If you hold a commercial license and are pulled over for suspected drunk driving, then it’s definitely time to lawyer up.
Professional drivers charged for having a BAC of over just 0.04% risk losing their license for over a year.
If they transport hazardous materials, drivers can have their CHL suspended for 3 years. Any second offense, and professional drivers risk losing their CHL completely.
Underage Drinking and Driving Under the Influence
Maryland has a zero-tolerance policy for anyone under the age of 21 driving under the influence.
If an underage driver is caught with a 0.02% BAC or above, they will be cited for drunk driving as well as driving in violation of license registration.
Underage drunk drivers might face a six-month suspension for their first offense. For their second, that suspension extends to one year or until they turn 21 – whichever comes first.
Again, to minimize the potential sentence, traffic lawyers can be a powerful advocate for underage drivers accused of DUIs.
Shortening Your Maryland License Suspension:
Temporary Licenses and Ignition Interlock Device Laws
A license suspension does not mean that you are left without identification. Instead, you are issued a temporary license.
A temporary license for the state of Maryland is an identification card that an individual carries with them instead of a license for the duration of their license suspension. When the ID card is issued to you, you give up your privilege to drive and you may not lawfully drive.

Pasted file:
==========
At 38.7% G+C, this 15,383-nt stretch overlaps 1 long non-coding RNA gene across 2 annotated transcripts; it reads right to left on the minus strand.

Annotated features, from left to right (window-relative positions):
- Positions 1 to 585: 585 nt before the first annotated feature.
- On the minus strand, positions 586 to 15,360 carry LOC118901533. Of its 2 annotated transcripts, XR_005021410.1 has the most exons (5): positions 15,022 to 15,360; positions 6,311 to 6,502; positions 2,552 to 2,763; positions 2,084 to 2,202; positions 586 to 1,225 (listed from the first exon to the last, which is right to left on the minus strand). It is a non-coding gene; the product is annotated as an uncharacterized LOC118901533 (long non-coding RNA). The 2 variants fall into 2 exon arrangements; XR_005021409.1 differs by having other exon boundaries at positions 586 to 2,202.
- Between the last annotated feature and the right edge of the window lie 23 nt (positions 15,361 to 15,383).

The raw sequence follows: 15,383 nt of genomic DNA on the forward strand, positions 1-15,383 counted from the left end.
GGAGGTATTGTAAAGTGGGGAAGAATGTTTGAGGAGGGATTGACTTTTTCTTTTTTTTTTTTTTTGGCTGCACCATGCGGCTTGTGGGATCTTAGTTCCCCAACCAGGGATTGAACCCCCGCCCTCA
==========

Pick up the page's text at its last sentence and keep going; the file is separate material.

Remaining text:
… that is, unless you enroll in the Maryland Motor Vehicle Administration’s (MVA) Ignition Interlock Program and install an interlock ignition device, or IID. The program can help you avoid losing your license completely, but at a cost.
As part of the Ignition Interlock Program, an IID is a breathalyzer attached to your car ignition. Every time you try to start your car, you must blow into the IID it for a breath test. If it detects a BAC of 0.02% – basically no drinking at all – then you can start your car and drive as normal.
However, if you blow anything above a 0.02% BAC, then another month will be added to your license suspension and the violation will be recorded.
How DUI License Suspensions Can Be Thrown Out or Appealed
A DUI isn’t the end of the world, though it can feel like it at the time. Traffic lawyers defend their clients for these sorts of offenses all the time, protecting their rights under state, federal, and Constitutional law.
In Maryland’s Court of Appeals, you and your lawyer can request an appeal of the modified license during your administrative hearing.
However, remember that the clock is ticking: You or your lawyer must request the hearing within the first 30 days after your first arrest. Otherwise, the ruling – and the license suspension – stands.
If you’d like to see if your license suspension due to DUI conviction could be shortened, or want to see if your case can be thrown out altogether, our Firm offers free initial consultations with experienced traffic attorneys. We can hear the details of your case and offer a plan of attack that can shorten your mistake’s impact on your life.